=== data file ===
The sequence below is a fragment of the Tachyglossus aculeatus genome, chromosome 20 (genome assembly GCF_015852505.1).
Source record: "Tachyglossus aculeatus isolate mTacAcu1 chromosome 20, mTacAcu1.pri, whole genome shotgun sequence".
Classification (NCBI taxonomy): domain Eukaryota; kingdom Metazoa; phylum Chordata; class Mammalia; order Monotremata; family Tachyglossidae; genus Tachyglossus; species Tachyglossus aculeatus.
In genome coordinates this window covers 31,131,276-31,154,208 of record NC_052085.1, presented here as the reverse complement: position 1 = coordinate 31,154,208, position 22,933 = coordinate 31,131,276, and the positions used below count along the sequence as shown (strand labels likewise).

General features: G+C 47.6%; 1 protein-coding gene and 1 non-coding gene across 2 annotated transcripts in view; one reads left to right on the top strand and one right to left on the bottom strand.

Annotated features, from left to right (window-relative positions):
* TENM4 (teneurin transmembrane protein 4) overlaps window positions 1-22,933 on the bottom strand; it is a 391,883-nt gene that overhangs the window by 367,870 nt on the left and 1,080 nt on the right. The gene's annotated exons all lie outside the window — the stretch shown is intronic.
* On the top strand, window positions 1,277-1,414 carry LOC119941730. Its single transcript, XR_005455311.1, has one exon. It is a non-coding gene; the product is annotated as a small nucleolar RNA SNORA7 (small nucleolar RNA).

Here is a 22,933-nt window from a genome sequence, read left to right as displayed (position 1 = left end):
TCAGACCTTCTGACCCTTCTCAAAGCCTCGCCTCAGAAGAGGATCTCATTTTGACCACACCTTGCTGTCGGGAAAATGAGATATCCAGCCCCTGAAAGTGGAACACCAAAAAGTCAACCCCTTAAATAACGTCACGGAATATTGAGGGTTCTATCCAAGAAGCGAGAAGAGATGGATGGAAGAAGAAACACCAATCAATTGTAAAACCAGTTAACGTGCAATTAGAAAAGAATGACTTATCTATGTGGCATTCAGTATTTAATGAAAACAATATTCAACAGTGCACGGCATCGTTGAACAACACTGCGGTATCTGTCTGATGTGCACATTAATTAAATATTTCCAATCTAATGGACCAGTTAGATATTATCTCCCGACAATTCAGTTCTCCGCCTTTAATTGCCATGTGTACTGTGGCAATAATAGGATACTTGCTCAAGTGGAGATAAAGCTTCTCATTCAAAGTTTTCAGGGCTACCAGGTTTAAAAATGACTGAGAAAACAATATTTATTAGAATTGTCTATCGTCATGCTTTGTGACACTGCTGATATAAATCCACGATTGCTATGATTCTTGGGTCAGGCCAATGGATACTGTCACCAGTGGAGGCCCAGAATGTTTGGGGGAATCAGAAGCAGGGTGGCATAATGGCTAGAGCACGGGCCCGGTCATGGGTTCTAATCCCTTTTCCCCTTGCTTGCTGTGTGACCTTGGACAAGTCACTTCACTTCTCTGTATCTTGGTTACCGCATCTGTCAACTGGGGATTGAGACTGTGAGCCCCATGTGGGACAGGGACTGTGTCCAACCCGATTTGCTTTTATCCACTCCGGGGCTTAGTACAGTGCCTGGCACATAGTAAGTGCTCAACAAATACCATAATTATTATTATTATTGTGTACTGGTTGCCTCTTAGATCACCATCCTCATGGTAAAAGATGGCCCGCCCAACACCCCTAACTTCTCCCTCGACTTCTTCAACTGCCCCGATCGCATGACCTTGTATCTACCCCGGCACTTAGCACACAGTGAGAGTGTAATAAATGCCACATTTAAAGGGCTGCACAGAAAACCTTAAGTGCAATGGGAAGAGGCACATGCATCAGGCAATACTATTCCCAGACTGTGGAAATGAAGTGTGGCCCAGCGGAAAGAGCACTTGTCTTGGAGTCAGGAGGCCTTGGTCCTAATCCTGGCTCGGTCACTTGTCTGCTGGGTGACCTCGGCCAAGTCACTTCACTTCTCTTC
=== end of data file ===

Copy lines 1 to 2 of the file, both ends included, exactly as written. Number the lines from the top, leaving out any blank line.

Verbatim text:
The sequence below is a fragment of the Tachyglossus aculeatus genome, chromosome 20 (genome assembly GCF_015852505.1).
Source record: "Tachyglossus aculeatus isolate mTacAcu1 chromosome 20, mTacAcu1.pri, whole genome shotgun sequence".